July 15, 2024
44 S Broadway, White Plains, New York, 10601

Labour can increase spending without raising tax

Labour can increase spending without raising tax

Unlock the Editor’s Digest for free

Perhaps Rachel Reeves is telling the truth. Perhaps, apart from the limited commitments to increase tax on oil companies, non-doms, carried interest and private education, Labour is not going to introduce tax bombshells in a first Budget in the autumn.

There would be nothing more classically 1990s New Labour than promising economic stability, sticking broadly to inherited Conservative spending plans and enduring NHS winter crises. Until the March 2000 Budgetwhen NHS spending was increased by 6.1 per cent above inflation for four years, Tony Blair and Gordon Brown spent almost three years blaming poor public services on the Tories and preparing the ground for an injection of public funds.

Reeves appears to be following the playbook, although she is likely to need a little more money to grease the wheels than she suggests. But this is not as difficult as many people believe.

In my last column I suggested the government nudge the Bank of England into limiting the interest paid to commercial banks on the money it created under the quantitative easing programmes. Reeves has brushed the idea aside, saying she did not think such a change would be “without its dangers”. To extend the 1990s comparison a little further, just as it was wise to parse Brown’s statements with great care, so we should note that the shadow chancellor has not ruled out a safe curtailment of some of the subsidies paid to commercial banks.

The Labour manifesto committed the party to lower public debt as a share of GDP by the fifth year of the forecast. This allows a more sensible definition of debtremoving any pollution from BoE asset sales. It would triple fiscal headroom to £26bn under my calculations and enhance the independence of the BoE from fiscal consequences.

On any interpretation, however, Reeves has now ruled this out. But all is not lost on borrowing either. A similar effect, in much more opaque form, can be achieved if the BoE limits quantitative tightening when it next decides in September. Bank governor Andrew Bailey has already indicated the BoE will get to a steady state of asset redemptions in the next few years, in which case, the bank’s actions will stop increasing debt in the 2030s, which by then will be in the government’s five-year window.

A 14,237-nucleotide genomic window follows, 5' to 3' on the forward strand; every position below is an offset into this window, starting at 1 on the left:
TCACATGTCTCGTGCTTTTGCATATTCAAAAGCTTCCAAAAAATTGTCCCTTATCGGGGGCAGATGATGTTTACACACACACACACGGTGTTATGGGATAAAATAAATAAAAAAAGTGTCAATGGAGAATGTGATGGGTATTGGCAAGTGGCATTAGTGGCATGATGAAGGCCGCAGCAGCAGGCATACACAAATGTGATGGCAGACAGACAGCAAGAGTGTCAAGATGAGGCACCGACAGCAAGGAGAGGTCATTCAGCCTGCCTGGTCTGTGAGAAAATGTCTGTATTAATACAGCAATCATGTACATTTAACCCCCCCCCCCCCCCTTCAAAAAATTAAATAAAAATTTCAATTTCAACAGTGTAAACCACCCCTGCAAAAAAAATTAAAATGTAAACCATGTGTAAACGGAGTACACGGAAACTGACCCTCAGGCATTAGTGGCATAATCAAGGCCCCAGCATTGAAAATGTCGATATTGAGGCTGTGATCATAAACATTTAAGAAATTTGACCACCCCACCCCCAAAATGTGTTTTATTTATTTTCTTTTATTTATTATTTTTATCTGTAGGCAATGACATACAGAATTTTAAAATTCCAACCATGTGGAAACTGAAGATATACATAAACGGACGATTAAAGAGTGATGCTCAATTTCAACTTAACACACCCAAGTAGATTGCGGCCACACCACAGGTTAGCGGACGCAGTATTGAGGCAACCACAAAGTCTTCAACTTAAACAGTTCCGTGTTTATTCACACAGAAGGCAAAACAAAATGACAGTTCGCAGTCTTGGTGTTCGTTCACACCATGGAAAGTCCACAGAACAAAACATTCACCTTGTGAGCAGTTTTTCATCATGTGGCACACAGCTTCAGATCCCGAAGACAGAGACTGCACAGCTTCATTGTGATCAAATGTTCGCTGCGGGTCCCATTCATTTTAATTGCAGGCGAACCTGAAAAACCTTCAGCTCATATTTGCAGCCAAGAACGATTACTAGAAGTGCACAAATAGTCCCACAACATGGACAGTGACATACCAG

The third broad category for increasing spending without raising taxes is to get the private sector to do the spending. This is also very New Labour. Of course, no one should be fooled into thinking that the private sector will do this for nothing. It will demand a reasonable return. Changing regulations quickly to offer more generous terms on renewable investment promises, and changing planning requirements on onshore wind, all have the scope to encourage private finance.

Only obsessives will care that this is labelled private rather than public investment. Sensible people will remember the private finance initiative and worry about the flexibility and value for money of such contracts — but these are compromises that might need to be made. Great British Energy, for example, will be a public company on the government’s accounts, but its actions will be to “partner with industry” in securing investment.

You might ask why a prospective Labour government should feel the need to engage in such wheezes. Why not just be upfront with the public about the way we set monetary policy, the safety in a little more borrowing and, yes, the need for all of us to pay more tax before 2030 to ensure an ageing society can enjoy decent public services?

For the answer, perhaps we should look at ourselves, and our previous record in voting to have our cake and eat it.

[email protected]

Leave feedback about this

  • Quality
  • Price
  • Service


Add Field


Add Field
Choose Image
Choose Video